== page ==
I’m trying to like Donald Trump. I really am. Why does he insist on making it so difficult?
I’m not the least bit upset that he spoke with the elected leader of Taiwan. We never should have treated that nation the way we have. So, good for him on that count. Taiwan is not Iran or Cuba.
I’m pleased with a number of his nominations for his administration. If they are allowed to do what they believe, we will be in much better shape than we have been for the last horrendous eight years.
But I’m still bothered.
I’m bothered that he acts like a bully toward companies that are simply trying to make the best choices given the tax atmosphere on businesses in this nation. Carrier Corp. decided to keep some of its production in Indiana after Trump and Pence talked with the company. Good for those who kept their jobs. Bad for the whole concept of free-market choices as crony capitalism triumphs once again.
Whenever you give a break to one company only, you have picked winners and made other similar companies the losers. That’s government getting in the way and doing what it should not be doing.
And when conservatives who are naturally concerned with such a violation of principle speak up, they are ridiculed for holding to principle. Don’t they know Trump is the savior? Why be so picky?
The conservative critique of what Trump did with Carrier is principled, and not the same as the Democrats’ critique:
Trump’s thin skin continues to percolate. When a union leader at Carrier dared to criticize Trump for exaggerating the number of jobs saved, that led to a typical Trump tweeting flurry that demeaned the man personally.
As David French so aptly put it, “There is no dignity, no decency, in Trump’s actions.” Even worse are some of his most ardent followers. French continues,
If you’ve been following politics in 2016, you know that if you publicly cross Trump, then Trump fanatics will immediately pile on, trying to threaten and intimidate critics into silence.
And that’s exactly what happened here: Half an hour after Trump tweeted about Jones on Wednesday, the union leader’s phone began to ring and kept ringing, he said.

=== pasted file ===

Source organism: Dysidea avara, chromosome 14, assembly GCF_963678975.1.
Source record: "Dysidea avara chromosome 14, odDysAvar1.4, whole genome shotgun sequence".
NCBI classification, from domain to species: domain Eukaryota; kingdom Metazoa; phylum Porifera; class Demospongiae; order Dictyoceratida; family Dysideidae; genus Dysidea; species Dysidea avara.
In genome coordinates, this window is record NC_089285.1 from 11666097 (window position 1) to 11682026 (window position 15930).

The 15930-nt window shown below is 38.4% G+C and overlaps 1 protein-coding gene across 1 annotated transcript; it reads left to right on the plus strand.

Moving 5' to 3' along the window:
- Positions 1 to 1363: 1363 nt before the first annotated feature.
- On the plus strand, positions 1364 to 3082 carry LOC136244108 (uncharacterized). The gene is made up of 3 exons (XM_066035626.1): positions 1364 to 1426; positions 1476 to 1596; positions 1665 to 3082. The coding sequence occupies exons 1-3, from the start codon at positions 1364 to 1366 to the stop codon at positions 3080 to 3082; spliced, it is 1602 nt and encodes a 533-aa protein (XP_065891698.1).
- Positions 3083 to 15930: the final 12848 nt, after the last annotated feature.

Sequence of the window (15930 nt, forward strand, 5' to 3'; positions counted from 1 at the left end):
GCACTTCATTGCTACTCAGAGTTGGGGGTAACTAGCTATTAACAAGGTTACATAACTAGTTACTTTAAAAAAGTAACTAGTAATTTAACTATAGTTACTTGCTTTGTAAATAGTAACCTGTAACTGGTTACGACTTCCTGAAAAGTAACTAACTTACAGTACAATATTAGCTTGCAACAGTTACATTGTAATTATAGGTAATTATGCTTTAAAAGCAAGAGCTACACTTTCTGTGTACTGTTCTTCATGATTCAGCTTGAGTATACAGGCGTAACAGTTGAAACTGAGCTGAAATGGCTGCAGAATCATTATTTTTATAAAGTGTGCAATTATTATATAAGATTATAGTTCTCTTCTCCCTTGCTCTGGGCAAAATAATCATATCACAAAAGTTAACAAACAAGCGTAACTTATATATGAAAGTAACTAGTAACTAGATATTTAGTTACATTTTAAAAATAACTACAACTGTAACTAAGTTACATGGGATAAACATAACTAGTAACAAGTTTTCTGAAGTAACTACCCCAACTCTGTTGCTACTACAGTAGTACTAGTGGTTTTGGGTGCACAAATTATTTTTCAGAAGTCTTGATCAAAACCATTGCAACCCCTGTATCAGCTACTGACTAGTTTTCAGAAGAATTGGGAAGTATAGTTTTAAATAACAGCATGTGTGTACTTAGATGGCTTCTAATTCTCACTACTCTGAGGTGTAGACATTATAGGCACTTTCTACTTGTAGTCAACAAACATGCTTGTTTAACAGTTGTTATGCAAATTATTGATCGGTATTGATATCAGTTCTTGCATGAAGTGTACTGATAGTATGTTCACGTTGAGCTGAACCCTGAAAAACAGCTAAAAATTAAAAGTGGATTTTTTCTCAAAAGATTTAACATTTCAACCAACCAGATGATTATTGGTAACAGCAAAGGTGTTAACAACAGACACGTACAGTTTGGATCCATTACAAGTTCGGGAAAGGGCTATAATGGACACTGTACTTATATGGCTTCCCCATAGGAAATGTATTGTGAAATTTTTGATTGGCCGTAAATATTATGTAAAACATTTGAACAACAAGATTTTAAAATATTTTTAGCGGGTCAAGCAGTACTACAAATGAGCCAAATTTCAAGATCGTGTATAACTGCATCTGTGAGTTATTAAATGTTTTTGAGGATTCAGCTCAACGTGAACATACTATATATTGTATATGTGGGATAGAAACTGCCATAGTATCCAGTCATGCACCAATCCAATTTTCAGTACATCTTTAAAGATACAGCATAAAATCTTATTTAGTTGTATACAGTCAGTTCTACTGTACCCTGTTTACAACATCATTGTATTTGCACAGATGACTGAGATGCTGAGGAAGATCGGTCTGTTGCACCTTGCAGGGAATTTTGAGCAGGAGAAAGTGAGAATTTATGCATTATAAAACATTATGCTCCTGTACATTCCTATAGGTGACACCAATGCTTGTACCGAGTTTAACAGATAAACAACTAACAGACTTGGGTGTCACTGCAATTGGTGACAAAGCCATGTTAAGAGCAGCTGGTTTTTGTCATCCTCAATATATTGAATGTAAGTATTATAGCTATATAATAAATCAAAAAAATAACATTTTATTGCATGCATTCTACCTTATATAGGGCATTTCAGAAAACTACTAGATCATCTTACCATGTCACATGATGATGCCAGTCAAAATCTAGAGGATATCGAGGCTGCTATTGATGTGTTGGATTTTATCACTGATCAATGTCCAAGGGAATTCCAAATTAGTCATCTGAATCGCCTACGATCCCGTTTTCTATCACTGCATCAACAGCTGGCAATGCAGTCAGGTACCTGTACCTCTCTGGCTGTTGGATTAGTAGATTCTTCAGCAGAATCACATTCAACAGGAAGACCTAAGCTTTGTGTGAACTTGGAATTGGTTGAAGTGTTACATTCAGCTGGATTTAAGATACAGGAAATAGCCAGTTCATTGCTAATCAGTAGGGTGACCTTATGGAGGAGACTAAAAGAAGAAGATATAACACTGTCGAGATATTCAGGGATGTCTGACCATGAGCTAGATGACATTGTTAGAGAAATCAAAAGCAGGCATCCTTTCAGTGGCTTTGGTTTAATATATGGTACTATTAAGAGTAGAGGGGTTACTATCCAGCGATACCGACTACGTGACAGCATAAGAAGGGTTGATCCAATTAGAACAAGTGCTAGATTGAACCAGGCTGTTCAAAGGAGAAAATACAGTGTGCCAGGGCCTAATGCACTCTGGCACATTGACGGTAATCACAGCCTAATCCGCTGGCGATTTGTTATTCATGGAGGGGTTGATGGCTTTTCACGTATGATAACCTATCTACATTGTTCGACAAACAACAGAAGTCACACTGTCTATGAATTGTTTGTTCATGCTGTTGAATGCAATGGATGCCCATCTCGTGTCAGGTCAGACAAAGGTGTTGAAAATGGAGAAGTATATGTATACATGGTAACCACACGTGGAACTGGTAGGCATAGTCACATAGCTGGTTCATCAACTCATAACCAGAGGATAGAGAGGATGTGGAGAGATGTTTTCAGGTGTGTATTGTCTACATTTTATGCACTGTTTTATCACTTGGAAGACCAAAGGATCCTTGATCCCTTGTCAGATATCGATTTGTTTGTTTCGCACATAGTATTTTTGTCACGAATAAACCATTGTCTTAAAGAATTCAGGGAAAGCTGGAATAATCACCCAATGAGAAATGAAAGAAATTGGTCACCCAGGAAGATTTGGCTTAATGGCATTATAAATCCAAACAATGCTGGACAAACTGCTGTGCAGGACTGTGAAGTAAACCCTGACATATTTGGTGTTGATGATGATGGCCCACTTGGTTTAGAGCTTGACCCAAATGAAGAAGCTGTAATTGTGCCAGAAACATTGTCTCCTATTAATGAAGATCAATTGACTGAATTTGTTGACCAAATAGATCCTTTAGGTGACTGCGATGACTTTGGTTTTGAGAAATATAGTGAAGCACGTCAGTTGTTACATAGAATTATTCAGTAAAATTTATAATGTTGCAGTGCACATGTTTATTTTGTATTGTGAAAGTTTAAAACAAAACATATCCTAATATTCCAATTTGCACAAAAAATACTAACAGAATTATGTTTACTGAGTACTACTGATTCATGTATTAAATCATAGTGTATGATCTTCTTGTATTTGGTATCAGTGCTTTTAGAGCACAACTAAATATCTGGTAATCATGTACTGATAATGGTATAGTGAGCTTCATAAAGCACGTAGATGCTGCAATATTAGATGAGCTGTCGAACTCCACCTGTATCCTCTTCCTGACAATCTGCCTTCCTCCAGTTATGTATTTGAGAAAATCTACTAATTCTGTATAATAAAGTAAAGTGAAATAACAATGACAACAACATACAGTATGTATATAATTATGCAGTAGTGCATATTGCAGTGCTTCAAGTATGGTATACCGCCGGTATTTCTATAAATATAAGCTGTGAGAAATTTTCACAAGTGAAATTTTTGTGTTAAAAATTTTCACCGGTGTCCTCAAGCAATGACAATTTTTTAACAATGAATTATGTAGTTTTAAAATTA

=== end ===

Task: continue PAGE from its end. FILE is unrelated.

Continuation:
One voice asked: What kind of car do you drive? Another said: We’re coming for you. He wasn’t sure how these people found his number. “Nothing that says they’re gonna kill me, but, you know, you better keep your eye on your kids,” Jones said later on MSNBC. “We know what car you drive. Things along those lines.”
The president-elect’s words have power, and when he turns that power on ordinary Americans who dare to criticize him, he’s not only abusing his office, he’s creating a target for an avalanche of scorn, vitriol, and intimidation.
But this is of course a pattern with Trump. If someone irritates him, he’ll punch back no matter their status and no matter the consequences. That’s not leadership. It’s bullying. The president-elect needs to grow up and take criticism like a man.
It’s becoming risky to ever criticize Trump. My deep concern remains what it has been all along, that this is becoming practically a cult following that will never allow an honest critique. I hope I’m proven wrong.
Jonah Goldberg recently commented on this phenomenon, and I think his words deserve a hearing:
My real problem is with all the people who seem to think that any skepticism of Trump’s actions on my part can only be explained by anti-Trump bias or bitterness.
These people seem to think that the most positive, most pro-Trump spin on any new event is not only always correct but obviously so, and any skepticism about the genius of his actions is a sign of illegitimate bias. And that’s crazy.
I’ve praised Trump and I’ve criticized Trump since he was elected. Yes, I’m skeptical, but all politicians deserve skepticism, and Donald Trump more than most. And yet every day I hear from people saying that’s not good enough. “Get on board the Trump Train!” people are still shouting at me.
One must bend every position and principle to his. One must acknowledge that he is smarter than everyone. He has a plan. He’s playing chess to everyone else’s checkers. And if you don’t see that, you’re irrationally biased against him.
It’s pretty obvious to me that the irrational bias here runs the other way. If I say Trump is sometimes right and sometimes wrong and you say “Shut up! He’s a genius in everything!” an objective observer would probably think you’re the biased one.
My goal today is not to denigrate the president-elect, but if you see it that way, I want to caution you: you might be tending toward the irrationality Goldberg mentions.
I’m going to give Trump room to improve. I’m going to hope he develops some maturity when others criticize his actions and decisions. I’m still praying for the best, but I will point out when what he does is less than that.
Why is that wrong?